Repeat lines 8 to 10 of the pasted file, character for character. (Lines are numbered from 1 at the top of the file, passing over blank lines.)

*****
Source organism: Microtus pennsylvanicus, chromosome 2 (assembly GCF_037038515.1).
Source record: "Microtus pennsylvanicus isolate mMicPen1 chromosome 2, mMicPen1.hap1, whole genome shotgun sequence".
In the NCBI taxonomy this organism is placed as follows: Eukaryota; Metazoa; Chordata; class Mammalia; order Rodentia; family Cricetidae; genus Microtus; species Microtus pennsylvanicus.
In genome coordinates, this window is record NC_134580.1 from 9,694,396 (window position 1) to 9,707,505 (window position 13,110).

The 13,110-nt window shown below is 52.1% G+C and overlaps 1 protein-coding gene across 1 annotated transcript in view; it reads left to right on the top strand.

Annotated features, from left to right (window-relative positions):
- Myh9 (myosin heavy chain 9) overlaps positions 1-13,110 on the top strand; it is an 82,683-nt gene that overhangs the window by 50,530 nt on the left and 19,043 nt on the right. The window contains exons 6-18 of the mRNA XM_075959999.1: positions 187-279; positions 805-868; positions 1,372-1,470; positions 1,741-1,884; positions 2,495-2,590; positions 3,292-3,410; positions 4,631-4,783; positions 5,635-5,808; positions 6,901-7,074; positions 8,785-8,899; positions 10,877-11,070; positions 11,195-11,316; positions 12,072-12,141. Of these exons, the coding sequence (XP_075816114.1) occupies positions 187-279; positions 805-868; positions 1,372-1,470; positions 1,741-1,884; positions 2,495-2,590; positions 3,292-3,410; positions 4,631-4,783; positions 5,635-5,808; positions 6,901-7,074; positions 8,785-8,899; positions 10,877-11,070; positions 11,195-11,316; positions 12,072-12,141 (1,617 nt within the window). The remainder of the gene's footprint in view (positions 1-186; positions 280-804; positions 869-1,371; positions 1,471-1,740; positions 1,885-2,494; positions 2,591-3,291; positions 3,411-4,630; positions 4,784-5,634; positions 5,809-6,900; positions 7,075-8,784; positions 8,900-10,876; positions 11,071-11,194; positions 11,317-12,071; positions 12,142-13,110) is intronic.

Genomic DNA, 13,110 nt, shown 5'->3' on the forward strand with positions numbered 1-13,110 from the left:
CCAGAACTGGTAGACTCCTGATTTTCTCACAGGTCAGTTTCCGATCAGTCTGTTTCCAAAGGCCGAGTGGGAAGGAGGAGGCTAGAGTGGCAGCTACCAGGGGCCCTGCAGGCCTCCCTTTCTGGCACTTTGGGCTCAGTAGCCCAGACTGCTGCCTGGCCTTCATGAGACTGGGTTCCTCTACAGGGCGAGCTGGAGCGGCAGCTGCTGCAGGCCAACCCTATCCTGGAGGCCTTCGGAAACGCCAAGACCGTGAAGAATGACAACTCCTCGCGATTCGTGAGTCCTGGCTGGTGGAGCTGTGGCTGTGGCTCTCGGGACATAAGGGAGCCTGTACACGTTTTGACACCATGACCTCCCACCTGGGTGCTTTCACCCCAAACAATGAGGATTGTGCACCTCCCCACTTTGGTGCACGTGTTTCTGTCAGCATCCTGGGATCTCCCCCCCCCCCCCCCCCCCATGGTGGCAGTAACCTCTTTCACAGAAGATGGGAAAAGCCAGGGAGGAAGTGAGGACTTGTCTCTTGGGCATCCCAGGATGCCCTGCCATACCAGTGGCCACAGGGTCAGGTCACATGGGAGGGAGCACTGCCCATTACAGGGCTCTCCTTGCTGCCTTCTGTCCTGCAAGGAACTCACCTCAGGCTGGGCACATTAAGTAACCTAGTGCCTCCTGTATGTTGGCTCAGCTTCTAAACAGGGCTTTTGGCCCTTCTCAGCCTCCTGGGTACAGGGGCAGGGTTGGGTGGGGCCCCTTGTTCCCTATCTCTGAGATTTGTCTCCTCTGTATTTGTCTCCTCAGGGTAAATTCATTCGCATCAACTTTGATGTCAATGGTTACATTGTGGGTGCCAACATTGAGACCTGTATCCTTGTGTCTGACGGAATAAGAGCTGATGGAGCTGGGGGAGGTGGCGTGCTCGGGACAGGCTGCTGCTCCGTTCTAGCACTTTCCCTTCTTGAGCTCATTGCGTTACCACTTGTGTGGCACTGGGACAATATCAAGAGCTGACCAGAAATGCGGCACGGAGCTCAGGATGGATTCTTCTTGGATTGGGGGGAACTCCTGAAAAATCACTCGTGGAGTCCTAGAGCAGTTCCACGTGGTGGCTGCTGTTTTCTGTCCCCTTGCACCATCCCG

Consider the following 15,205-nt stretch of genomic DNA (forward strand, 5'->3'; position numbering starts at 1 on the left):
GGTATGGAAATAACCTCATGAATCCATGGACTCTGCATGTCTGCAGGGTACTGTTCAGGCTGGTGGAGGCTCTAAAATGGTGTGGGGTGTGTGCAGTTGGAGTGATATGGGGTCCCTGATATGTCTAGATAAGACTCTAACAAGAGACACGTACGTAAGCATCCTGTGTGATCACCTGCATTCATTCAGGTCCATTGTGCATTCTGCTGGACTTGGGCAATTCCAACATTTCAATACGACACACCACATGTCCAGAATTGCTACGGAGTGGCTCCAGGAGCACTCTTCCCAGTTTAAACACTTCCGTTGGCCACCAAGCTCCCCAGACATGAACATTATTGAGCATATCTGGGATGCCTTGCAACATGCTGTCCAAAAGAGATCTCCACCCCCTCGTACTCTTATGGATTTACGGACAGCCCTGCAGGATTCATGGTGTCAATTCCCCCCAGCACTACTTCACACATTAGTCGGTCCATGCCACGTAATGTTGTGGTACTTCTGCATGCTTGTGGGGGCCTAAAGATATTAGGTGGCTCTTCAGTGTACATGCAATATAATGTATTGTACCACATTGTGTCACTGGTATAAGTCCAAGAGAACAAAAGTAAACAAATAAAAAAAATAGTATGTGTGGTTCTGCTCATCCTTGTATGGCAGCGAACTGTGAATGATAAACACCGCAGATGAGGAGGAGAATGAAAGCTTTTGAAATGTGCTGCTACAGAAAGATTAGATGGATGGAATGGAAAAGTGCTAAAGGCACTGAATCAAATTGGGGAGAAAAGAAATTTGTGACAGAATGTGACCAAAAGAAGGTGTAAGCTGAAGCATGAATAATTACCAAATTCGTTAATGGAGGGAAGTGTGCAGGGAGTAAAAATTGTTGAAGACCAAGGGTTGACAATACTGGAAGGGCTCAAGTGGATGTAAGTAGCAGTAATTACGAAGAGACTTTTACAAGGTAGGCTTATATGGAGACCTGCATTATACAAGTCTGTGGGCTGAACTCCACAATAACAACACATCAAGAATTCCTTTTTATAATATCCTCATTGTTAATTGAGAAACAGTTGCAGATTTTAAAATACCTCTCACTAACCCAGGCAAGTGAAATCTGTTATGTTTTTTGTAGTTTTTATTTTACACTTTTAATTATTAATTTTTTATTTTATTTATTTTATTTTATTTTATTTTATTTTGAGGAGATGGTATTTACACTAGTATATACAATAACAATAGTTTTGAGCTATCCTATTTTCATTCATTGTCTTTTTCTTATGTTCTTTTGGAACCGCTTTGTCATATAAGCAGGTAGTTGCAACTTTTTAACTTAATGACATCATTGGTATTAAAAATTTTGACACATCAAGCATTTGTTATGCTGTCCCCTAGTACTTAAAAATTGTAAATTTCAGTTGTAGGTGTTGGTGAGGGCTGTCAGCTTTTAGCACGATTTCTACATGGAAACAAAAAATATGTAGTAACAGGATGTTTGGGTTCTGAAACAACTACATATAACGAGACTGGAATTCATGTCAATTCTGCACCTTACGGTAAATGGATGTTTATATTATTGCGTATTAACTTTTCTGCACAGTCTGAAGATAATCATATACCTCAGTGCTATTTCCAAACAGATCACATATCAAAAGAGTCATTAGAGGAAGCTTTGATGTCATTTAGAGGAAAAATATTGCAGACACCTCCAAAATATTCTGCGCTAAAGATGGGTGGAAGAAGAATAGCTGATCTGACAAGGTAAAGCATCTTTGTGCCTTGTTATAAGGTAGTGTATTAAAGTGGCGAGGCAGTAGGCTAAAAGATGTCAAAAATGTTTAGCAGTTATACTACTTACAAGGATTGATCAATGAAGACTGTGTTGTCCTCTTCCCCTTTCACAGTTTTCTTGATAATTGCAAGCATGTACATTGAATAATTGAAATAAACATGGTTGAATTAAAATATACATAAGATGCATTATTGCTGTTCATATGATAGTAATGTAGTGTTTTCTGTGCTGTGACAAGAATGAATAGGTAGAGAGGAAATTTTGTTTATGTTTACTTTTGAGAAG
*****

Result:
Genomic DNA, 13,110 nt, shown 5'->3' on the forward strand with positions numbered 1-13,110 from the left:
CCAGAACTGGTAGACTCCTGATTTTCTCACAGGTCAGTTTCCGATCAGTCTGTTTCCAAAGGCCGAGTGGGAAGGAGGAGGCTAGAGTGGCAGCTACCAGGGGCCCTGCAGGCCTCCCTTTCTGGCACTTTGGGCTCAGTAGCCCAGACTGCTGCCTGGCCTTCATGAGACTGGGTTCCTCTACAGGGCGAGCTGGAGCGGCAGCTGCTGCAGGCCAACCCTATCCTGGAGGCCTTCGGAAACGCCAAGACCGTGAAGAATGACAACTCCTCGCGATTCGTGAGTCCTGGCTGGTGGAGCTGTGGCTGTGGCTCTCGGGACATAAGGGAGCCTGTACACGTTTTGACACCATGACCTCCCACCTGGGTGCTTTCACCCCAAACAATGAGGATTGTGCACCTCCCCACTTTGGTGCACGTGTTTCTGTCAGCATCCTGGGATCTCCCCCCCCCCCCCCCCCCCATGGTGGCAGTAACCTCTTTCACAGAAGATGGGAAAAGCCAGGGAGGAAGTGAGGACTTGTCTCTTGGGCATCCCAGGATGCCCTGCCATACCAGTGGCCACAGGGTCAGGTCACATGGGAGGGAGCACTGCCCATTACAGGGCTCTCCTTGCTGCCTTCTGTCCTGCAAGGAACTCACCTCAGGCTGGGCACATTAAGTAACCTAGTGCCTCCTGTATGTTGGCTCAGCTTCTAAACAGGGCTTTTGGCCCTTCTCAGCCTCCTGGGTACAGGGGCAGGGTTGGGTGGGGCCCCTTGTTCCCTATCTCTGAGATTTGTCTCCTCTGTATTTGTCTCCTCAGGGTAAATTCATTCGCATCAACTTTGATGTCAATGGTTACATTGTGGGTGCCAACATTGAGACCTGTATCCTTGTGTCTGACGGAATAAGAGCTGATGGAGCTGGGGGAGGTGGCGTGCTCGGGACAGGCTGCTGCTCCGTTCTAGCACTTTCCCTTCTTGAGCTCATTGCGTTACCACTTGTGTGGCACTGGGACAATATCAAGAGCTGACCAGAAATGCGGCACGGAGCTCAGGATGGATTCTTCTTGGATTGGGGGGAACTCCTGAAAAATCACTCGTGGAGTCCTAGAGCAGTTCCACGTGGTGGCTGCTGTTTTCTGTCCCCTTGCACCATCCCG

Consider the following 15,205-nt stretch of genomic DNA (forward strand, 5'->3'; position numbering starts at 1 on the left):